Ann Laura Stoller

    As an aphasiac I find this apt and appealing. Cognitive dissonance seems handy, but perhaps not quite “there”. Part of many experience of aphasia is a difficulty/impossibility in expressing not necessarily thoughts in general (ie global aphasia), but thoughts in specific times and situations. The term “global aphasia” then becomes here not just a general difficulty/impossibility in speaking, but difficulty/impossibility speaking about certain global situations.

  2. Except it was nothing of the kind, the liberal like the Wafd in Egypt, the Cadets in Czarist Russian, the broad base of the anti Batista movement, don’t count in the big scheme of things, only
    the most committed do,

  3. Well, there was somethin funny goin on with the subs, tho I’m not sure why you weren’t getting adequate functionality anyway. Pretty please give it another try, maybe another thread if you’re already pseudo-psubscribed to this one, and let me know it goes.

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Noted & Quoted

TV pundits and op-ed writers of every major newspaper epitomize how the Democratic establishment has already reached a consensus: the 2020 nominee must be a centrist, a Joe Biden, Cory Booker or Kamala Harris–type, preferably. They say that Joe Biden should "run because [his] populist image fits the Democrats’ most successful political strategy of the past generation" (David Leonhardt, New York Times), and though Biden "would be far from an ideal president," he "looks most like the person who could beat Trump" (David Ignatius, Washington Post). Likewise, the same elite pundit class is working overtime to torpedo left-Democratic candidates like Sanders.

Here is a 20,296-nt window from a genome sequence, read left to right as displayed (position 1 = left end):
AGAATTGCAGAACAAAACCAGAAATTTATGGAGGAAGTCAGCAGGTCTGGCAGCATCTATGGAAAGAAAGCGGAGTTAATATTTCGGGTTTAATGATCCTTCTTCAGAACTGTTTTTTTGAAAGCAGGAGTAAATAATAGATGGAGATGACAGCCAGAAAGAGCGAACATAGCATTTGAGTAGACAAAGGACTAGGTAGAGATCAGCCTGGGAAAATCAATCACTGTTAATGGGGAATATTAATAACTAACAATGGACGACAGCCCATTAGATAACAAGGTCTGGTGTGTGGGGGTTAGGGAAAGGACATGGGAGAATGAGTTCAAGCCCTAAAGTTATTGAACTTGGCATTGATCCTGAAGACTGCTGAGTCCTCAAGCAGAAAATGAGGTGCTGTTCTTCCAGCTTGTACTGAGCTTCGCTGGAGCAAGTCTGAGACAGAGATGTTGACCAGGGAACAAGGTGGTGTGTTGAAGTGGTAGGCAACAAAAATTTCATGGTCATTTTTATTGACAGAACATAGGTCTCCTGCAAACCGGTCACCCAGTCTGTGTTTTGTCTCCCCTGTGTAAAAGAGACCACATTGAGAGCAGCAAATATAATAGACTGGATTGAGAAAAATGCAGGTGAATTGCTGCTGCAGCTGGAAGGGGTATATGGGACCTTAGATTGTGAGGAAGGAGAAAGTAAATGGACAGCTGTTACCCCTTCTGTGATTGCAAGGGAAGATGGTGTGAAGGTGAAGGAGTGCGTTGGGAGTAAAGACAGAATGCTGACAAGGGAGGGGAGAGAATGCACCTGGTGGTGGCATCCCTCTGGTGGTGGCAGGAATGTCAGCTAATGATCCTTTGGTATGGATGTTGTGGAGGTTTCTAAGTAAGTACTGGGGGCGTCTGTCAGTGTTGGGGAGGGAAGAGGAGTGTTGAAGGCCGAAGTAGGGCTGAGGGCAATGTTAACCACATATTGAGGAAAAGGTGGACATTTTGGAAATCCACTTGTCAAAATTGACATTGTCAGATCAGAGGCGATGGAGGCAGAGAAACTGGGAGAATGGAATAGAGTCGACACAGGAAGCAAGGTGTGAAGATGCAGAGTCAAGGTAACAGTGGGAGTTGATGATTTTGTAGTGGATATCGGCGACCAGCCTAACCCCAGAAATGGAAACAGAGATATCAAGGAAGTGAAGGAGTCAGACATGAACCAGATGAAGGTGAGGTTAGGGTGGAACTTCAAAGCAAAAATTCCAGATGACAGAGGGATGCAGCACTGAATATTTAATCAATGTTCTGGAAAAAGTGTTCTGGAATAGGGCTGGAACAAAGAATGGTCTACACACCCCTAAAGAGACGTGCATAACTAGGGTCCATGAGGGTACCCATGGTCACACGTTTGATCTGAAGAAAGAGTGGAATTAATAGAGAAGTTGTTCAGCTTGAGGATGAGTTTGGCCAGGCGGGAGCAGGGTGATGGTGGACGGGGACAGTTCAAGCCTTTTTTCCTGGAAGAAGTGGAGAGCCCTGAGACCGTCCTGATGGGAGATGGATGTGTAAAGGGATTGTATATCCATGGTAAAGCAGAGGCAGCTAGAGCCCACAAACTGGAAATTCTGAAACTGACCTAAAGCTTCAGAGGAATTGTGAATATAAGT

For someone who was not acquainted with Piketty's paper, the argument for a centrist Democrat might sound compelling. If the country has tilted to the right, should we elect a candidate closer to the middle than the fringe? If the electorate resembles a left-to-right line, and each voter has a bracketed range of acceptability in which they vote, this would make perfect sense. The only problem is that it doesn't work like that, as Piketty shows.

The reason is that nominating centrist Democrats who don't speak to class issues will result in a great swathe of voters simply not voting. Conversely, right-wing candidates who speak to class issues, but who do so by harnessing a false consciousness — i.e. blaming immigrants and minorities for capitalism's ills, rather than capitalists — will win those same voters who would have voted for a more class-conscious left candidate. Piketty calls this a "bifurcated" voting situation, meaning many voters will connect either with far-right xenophobic nationalists or left-egalitarian internationalists, but perhaps nothing in-between.